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netcat timeout

© December 2004 (various authors)

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From: Roberto Zini <fred@strhold.it>
Subject: Re: Netcat doesn't work on WAN
Date: Thu, 25 Jan 2001 09:52:59 +0100
References: <3A6FAC83.31585C35@bigfoot.com> 

Chen Coulter wrote:
> Hi all!
> I've been a fan of this newsgroup for some time and have been
> very grateful to Jeff for his posting(s) about netcat and how
> to interface it to various print servers.  I have used the
> SCO binary version successfully for quite some time on printers
> that are on the local network (192.168.4.x).
> However, recently I ran into a problem when I tried to convert
> a client's printers that I had running (successfully) as remote
> printers to netcat printers so that I would see them as local
> devices and would have options to install print servers that
> could use more than one parallel port.
> When I configured the printers as netcat devices, I would get
> errors on the printers that seemed to indicate a buffer overrun.
> The printers were configured identically in Printer Manager to
> other netcat printers on the local network that work fine.  We
> continued to get errors on the printers until I switched them
> back to remore printers at which time the printers started working
> correctly.
> We are running OpenServer 5.0.5 with rs505a and OSS497c.  The
> local system is connected to a remote site via a Cisco router
> talking to a frame relay line.  The printer at the remote site
> was a Lexmark Optra R+ that I configured to print via port 9100
> using netcat.  The local system was configured as 192.168.4.x
> while the remote site was configured as 192.168.1.x.  All
> devices could be pinged via IP and by name and the printers
> actually printed 5 or 6 pages before erroring.
> Does anyone know why netcat would have this problem?  Do I
> need to change something and recompile it (and not use the
> precompiled binary)?
> Please respond with suggestions.
> Thanks for your valuable time,
> Chen Coulter
> software_sourcery@bigfoot.com

Hi !

Far from me from being an expert network programmer but
the "netcat" should work quite well even on your 
network; in fact, by taking a quick look at the file
I can see that the O_SYNC flag is set just before
starting to write to the remote printer. This should
mean that the write(S) system call (the one that
actually takes care of writing your data to the
remote device) __should__ not return until the
outgoing data have actually been written. 

So, even if the underlying network is slow, netcat 
_should_ not force a remote printer overrun condition; 
also, a check is performed just after the "write" syscall
to actually check if the amount of data written is
the expected one (this in order to avoid "short writes").

However, I must tell that all the references I've been
able to read concerning the O_SYNC flag only refere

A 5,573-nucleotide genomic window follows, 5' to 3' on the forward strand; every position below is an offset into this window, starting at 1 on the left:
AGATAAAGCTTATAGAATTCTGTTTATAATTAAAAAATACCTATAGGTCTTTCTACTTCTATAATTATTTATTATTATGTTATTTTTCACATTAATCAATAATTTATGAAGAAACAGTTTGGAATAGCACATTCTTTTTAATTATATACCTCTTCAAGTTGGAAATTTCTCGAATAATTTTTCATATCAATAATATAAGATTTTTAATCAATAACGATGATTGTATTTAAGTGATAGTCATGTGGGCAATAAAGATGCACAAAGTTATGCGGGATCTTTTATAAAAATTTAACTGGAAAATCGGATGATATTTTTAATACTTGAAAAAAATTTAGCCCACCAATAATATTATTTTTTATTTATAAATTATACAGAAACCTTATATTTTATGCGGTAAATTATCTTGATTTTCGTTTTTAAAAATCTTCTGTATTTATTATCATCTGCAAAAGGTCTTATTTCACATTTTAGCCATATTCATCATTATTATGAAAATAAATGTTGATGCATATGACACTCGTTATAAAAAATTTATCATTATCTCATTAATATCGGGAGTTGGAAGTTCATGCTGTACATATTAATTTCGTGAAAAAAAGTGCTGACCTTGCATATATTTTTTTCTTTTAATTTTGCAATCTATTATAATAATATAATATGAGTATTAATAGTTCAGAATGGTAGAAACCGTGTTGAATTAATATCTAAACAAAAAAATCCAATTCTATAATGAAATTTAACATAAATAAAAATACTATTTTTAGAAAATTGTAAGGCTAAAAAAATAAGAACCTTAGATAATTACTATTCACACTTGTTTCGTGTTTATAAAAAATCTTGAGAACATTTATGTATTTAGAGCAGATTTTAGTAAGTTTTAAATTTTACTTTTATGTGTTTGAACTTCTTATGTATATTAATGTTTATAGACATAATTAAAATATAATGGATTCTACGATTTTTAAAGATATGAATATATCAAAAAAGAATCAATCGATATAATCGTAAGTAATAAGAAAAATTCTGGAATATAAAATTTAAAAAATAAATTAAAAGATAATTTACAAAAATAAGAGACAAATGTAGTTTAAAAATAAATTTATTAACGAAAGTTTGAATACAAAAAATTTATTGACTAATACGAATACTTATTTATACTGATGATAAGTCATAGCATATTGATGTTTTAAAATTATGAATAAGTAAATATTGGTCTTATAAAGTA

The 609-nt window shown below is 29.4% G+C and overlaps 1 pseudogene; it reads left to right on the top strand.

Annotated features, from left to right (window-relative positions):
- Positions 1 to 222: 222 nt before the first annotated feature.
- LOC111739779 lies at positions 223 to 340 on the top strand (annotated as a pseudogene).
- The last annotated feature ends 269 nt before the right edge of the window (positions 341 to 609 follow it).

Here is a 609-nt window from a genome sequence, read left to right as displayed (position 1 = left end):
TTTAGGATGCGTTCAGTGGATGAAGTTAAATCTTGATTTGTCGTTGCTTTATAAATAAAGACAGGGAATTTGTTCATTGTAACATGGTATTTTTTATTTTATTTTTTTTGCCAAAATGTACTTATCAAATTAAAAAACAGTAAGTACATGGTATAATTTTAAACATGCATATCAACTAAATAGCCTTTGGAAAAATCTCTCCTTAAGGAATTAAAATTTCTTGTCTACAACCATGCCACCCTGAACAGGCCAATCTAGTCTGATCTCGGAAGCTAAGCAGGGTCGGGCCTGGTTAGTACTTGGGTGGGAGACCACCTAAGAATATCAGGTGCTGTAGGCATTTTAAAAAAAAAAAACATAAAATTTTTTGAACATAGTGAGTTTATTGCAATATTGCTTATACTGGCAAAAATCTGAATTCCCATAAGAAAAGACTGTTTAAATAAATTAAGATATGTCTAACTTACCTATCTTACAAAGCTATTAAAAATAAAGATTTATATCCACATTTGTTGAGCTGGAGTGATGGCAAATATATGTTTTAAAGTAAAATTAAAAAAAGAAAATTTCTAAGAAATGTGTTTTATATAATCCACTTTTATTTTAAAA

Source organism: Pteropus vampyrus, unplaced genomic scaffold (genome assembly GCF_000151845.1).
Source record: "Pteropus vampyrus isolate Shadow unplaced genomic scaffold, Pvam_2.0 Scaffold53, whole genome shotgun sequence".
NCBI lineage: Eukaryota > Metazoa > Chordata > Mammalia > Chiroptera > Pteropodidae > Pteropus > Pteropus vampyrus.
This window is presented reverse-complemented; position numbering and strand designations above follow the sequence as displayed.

to disk files so I'm not sure about its behaviour
on sockets. 

A couple of suggestions :

a) try by reducing the size of the I/O buffer; locate the
following line which should be at the top of netcat.c :

char        buf[1024];

Once you've got it, change it as follows :

char        buf[512];

Next, recompile the source and give it another try; if
the above trick does not work, try by adding a short
pause just after the write syscall. I'm unable to
check it now (I'm presently operating under UnixWare 7)
but I do think that the OpenServer 5 DevKit comes with
the nap(S) syscall which allows you to suspend a 
program execution for a given amount of milliseconds;
this period should allow the remote device to recover
from a potential overrun condition, thus avoiding
the problems you're facing.

Locate the following chunk of lines :

while((bufr=read(0,buf,sizeof(buf)))>0) {
        if(debugl) fprintf(stderr,"read()=%d\n",bufr);
        if(debugl) fprintf(stderr,"write()=%d\n",bufw);
        if(bufr != bufw) {
            if(debugl) fprintf(stderr,"short write!\n");

And change 'em as follows :

while((bufr=read(0,buf,sizeof(buf)))>0) {
        if(debugl) fprintf(stderr,"read()=%d\n",bufr);
        if(debugl) fprintf(stderr,"write()=%d\n",bufw);
        if(bufr != bufw) {
            if(debugl) fprintf(stderr,"short write!\n");
        (void) nap(number);

I think you'll have to perform some tests in order
to find the correct value for number; start by using
100 (0.1 sec) and raise it until problems (hopefully)

Of course you'll have to recompile netcat for the above to work
(and remember to compile it every time you change the "number"

Perhaps the author (or you) could change the source to allow
the user to specify an amount of time to wait between each
write operation by adding a specific command line flag ...

Hope this helps !


Roberto Zini                                  email : fred@strhold.it
Technical Support Manager -- Strhold Sistemi EDP Reggio Emilia(ITALY)
"Has anybody around here seen an aircraft carrier?"                
        (Pete "Maverick" Mitchell - Top Gun)

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